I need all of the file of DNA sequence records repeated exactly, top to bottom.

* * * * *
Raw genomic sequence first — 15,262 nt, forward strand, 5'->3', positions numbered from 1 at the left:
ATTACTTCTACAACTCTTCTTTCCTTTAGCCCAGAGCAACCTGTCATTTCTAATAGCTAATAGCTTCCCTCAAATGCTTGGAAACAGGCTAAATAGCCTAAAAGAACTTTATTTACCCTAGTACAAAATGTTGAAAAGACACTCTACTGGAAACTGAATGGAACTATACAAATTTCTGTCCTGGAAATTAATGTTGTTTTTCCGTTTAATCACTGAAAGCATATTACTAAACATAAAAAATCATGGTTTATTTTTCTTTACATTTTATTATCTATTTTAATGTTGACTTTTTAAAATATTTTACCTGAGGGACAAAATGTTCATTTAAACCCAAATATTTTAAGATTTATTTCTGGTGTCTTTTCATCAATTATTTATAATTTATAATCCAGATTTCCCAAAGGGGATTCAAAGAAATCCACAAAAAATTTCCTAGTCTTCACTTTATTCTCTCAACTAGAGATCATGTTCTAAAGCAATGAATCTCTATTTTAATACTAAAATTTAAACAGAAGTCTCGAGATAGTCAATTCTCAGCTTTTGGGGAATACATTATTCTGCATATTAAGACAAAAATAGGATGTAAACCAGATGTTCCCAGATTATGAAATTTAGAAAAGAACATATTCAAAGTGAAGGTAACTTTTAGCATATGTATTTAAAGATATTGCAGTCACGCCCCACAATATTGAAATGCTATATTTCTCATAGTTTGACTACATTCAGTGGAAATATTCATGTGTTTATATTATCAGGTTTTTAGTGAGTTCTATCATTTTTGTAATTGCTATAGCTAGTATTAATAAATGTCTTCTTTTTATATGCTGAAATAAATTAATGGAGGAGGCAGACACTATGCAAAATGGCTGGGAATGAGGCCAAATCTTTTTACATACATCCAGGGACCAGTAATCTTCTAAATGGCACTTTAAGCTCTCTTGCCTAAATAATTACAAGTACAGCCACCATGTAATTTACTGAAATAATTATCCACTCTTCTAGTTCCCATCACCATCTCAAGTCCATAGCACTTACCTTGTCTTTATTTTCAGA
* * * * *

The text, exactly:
Raw genomic sequence first — 15,262 nt, forward strand, 5'->3', positions numbered from 1 at the left:
ATTACTTCTACAACTCTTCTTTCCTTTAGCCCAGAGCAACCTGTCATTTCTAATAGCTAATAGCTTCCCTCAAATGCTTGGAAACAGGCTAAATAGCCTAAAAGAACTTTATTTACCCTAGTACAAAATGTTGAAAAGACACTCTACTGGAAACTGAATGGAACTATACAAATTTCTGTCCTGGAAATTAATGTTGTTTTTCCGTTTAATCACTGAAAGCATATTACTAAACATAAAAAATCATGGTTTATTTTTCTTTACATTTTATTATCTATTTTAATGTTGACTTTTTAAAATATTTTACCTGAGGGACAAAATGTTCATTTAAACCCAAATATTTTAAGATTTATTTCTGGTGTCTTTTCATCAATTATTTATAATTTATAATCCAGATTTCCCAAAGGGGATTCAAAGAAATCCACAAAAAATTTCCTAGTCTTCACTTTATTCTCTCAACTAGAGATCATGTTCTAAAGCAATGAATCTCTATTTTAATACTAAAATTTAAACAGAAGTCTCGAGATAGTCAATTCTCAGCTTTTGGGGAATACATTATTCTGCATATTAAGACAAAAATAGGATGTAAACCAGATGTTCCCAGATTATGAAATTTAGAAAAGAACATATTCAAAGTGAAGGTAACTTTTAGCATATGTATTTAAAGATATTGCAGTCACGCCCCACAATATTGAAATGCTATATTTCTCATAGTTTGACTACATTCAGTGGAAATATTCATGTGTTTATATTATCAGGTTTTTAGTGAGTTCTATCATTTTTGTAATTGCTATAGCTAGTATTAATAAATGTCTTCTTTTTATATGCTGAAATAAATTAATGGAGGAGGCAGACACTATGCAAAATGGCTGGGAATGAGGCCAAATCTTTTTACATACATCCAGGGACCAGTAATCTTCTAAATGGCACTTTAAGCTCTCTTGCCTAAATAATTACAAGTACAGCCACCATGTAATTTACTGAAATAATTATCCACTCTTCTAGTTCCCATCACCATCTCAAGTCCATAGCACTTACCTTGTCTTTATTTTCAGA